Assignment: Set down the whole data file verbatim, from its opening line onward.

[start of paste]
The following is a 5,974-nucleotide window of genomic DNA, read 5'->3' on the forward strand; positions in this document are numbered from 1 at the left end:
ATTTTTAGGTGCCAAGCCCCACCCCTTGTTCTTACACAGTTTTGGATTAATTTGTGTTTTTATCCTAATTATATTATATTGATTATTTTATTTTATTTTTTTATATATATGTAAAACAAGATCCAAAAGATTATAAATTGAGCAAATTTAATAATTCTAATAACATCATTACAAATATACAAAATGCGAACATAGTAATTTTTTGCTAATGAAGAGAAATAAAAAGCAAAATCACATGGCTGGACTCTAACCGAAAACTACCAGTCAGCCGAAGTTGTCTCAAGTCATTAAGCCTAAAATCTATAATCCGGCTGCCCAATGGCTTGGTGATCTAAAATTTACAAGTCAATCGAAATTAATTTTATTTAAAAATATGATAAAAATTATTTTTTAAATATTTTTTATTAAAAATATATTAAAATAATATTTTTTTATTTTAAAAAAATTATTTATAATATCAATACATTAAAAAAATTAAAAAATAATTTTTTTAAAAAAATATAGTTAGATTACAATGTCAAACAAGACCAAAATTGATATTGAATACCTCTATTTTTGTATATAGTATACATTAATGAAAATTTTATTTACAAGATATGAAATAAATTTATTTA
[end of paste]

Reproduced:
The following is a 5,974-nucleotide window of genomic DNA, read 5'->3' on the forward strand; positions in this document are numbered from 1 at the left end:
ATTTTTAGGTGCCAAGCCCCACCCCTTGTTCTTACACAGTTTTGGATTAATTTGTGTTTTTATCCTAATTATATTATATTGATTATTTTATTTTATTTTTTTATATATATGTAAAACAAGATCCAAAAGATTATAAATTGAGCAAATTTAATAATTCTAATAACATCATTACAAATATACAAAATGCGAACATAGTAATTTTTTGCTAATGAAGAGAAATAAAAAGCAAAATCACATGGCTGGACTCTAACCGAAAACTACCAGTCAGCCGAAGTTGTCTCAAGTCATTAAGCCTAAAATCTATAATCCGGCTGCCCAATGGCTTGGTGATCTAAAATTTACAAGTCAATCGAAATTAATTTTATTTAAAAATATGATAAAAATTATTTTTTAAATATTTTTTATTAAAAATATATTAAAATAATATTTTTTTATTTTAAAAAAATTATTTATAATATCAATACATTAAAAAAATTAAAAAATAATTTTTTTAAAAAAATATAGTTAGATTACAATGTCAAACAAGACCAAAATTGATATTGAATACCTCTATTTTTGTATATAGTATACATTAATGAAAATTTTATTTACAAGATATGAAATAAATTTATTTA